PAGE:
DFS hails rebound from Covid-19 as consumers spend more on homes

DFS operates outlets in Derry and Belfast.
DFS operates outlets in Derry and Belfast. DFS operates outlets in Derry and Belfast.

SOFA chain DFS Furniture has cheered a strong bounce back in trading after slumping to an annual loss in an "extraordinary" year caused by the pandemic.

The group, which has outlets in Belfast and Derry, swung to a statutory pre-tax loss of £74.9 million for the year to June 28 from pro forma profits of £43.6m a year ago after lockdown forced the closure of its showrooms.

On an underlying basis, it reported pre-tax losses of £56.8m against profits of £50.2m a year earlier.

Shares lifted 5 per cent as it said the new financial year had started "very strongly" with all its showrooms now open and thanks to pent up demand as households prioritise spending more on their homes.

DFS said it was on track for additional sales of around £226 million in the new financial year, given sales growth of 7.6 per cent in the past 12 weeks and a higher opening order book, which is set to deliver a solid first-half sales and profit performance.

But it added a note of caution, warning of a possible autumn slowdown in trading as the furlough scheme for workers comes to an end on October 31 and ahead of the Brexit deadline.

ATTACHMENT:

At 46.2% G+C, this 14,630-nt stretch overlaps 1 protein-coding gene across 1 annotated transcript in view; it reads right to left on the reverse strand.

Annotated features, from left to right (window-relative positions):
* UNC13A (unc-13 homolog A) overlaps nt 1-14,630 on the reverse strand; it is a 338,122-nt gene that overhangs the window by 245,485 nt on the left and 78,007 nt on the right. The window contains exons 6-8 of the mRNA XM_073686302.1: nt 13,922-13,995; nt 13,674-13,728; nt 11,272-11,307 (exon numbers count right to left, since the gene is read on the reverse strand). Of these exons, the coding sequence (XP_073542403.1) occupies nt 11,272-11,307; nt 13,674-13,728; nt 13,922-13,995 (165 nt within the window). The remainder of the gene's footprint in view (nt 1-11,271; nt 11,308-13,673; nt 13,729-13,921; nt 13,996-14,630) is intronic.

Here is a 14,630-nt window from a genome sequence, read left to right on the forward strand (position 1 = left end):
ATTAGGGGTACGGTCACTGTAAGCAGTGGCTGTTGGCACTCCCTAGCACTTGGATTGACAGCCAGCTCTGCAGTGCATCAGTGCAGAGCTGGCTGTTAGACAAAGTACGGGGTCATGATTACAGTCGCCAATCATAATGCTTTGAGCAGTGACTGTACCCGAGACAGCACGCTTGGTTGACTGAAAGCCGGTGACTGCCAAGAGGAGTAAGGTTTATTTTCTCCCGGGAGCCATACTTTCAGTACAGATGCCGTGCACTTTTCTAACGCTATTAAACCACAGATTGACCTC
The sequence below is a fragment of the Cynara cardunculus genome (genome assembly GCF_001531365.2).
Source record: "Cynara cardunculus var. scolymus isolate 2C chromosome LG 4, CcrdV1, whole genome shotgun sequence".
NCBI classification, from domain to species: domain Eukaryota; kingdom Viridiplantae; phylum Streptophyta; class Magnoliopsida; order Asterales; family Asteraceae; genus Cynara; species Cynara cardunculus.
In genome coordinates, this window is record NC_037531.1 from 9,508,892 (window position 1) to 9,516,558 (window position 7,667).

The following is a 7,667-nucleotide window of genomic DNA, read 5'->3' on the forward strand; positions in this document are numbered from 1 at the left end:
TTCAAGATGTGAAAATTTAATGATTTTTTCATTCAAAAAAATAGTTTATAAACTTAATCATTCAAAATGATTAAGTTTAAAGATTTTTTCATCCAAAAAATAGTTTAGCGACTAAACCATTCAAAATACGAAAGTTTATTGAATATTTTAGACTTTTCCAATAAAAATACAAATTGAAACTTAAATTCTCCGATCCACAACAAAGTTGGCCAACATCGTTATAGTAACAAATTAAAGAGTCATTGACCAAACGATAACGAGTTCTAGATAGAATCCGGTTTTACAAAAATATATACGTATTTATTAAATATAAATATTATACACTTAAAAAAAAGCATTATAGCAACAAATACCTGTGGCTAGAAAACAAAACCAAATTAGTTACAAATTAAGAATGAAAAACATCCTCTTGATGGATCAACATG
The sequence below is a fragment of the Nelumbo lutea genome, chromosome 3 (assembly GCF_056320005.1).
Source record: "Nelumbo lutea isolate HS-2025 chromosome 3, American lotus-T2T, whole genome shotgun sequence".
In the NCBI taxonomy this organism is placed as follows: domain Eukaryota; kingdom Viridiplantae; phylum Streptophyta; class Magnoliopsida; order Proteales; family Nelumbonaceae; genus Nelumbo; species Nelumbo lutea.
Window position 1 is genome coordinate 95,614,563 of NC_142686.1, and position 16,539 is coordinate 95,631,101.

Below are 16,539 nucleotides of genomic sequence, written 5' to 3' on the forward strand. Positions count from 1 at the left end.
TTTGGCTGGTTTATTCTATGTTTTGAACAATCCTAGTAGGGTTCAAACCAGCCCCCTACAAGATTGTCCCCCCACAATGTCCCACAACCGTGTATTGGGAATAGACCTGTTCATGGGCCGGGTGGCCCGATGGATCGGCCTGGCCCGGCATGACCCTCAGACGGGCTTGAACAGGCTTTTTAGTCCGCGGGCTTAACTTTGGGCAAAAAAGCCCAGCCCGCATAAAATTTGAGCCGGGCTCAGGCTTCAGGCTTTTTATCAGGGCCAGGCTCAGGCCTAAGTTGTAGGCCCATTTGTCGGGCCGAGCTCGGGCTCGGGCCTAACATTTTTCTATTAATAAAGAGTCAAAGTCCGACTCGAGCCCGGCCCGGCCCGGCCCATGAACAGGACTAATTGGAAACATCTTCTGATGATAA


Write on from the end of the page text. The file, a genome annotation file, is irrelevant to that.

It said trading in October may be "significantly weaker" in the event of mass job losses across the country and consumer uncertainty.

Tim Stacey, group chief executive of DFS, said: "This has been an extraordinary year, unprecedented in the challenges posed by the closure of our showrooms, manufacturing and delivery capabilities for almost three months of our peak spring trading period."

He added: "While the reported decline in profit is undoubtedly disappointing in headline financial terms, a significant proportion of this profit has already been recovered in the current year as we resumed customer deliveries."

He said: "We believe that this growth is due to a combination of pent up demand from lockdown, consumers spending relatively more on their homes and the strength of the DFS and Sofology propositions in particular."